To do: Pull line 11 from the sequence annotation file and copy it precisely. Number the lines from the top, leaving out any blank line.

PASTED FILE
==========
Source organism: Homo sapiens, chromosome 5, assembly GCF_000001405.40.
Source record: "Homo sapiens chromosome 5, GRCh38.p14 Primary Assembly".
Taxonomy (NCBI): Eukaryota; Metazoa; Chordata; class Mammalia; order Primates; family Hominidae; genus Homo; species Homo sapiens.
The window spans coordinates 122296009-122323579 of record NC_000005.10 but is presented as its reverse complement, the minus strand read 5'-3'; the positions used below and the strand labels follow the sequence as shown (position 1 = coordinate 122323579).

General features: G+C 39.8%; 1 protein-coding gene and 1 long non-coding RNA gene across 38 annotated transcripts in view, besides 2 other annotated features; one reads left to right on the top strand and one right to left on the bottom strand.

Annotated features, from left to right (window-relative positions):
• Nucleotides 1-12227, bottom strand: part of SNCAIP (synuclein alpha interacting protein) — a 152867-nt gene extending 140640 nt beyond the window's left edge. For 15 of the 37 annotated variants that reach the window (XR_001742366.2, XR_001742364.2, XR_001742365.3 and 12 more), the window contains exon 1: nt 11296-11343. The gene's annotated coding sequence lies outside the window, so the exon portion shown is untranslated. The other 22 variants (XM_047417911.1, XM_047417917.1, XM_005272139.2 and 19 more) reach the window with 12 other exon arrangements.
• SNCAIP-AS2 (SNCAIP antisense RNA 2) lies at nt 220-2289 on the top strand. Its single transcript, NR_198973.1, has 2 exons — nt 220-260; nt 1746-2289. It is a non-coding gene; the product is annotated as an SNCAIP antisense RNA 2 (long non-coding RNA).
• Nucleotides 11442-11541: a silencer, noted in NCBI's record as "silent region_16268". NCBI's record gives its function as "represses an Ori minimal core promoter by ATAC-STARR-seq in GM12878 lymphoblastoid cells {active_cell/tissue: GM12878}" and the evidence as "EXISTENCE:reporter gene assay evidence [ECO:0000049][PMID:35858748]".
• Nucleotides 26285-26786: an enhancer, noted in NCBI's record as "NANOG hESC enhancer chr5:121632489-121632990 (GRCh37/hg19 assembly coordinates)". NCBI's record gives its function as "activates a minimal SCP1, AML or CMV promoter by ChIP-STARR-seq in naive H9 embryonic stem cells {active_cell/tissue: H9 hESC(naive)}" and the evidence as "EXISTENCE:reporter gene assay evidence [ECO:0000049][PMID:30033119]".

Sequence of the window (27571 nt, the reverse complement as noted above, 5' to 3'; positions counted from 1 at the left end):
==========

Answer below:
Sequence of the window (27571 nt, the reverse complement as noted above, 5' to 3'; positions counted from 1 at the left end):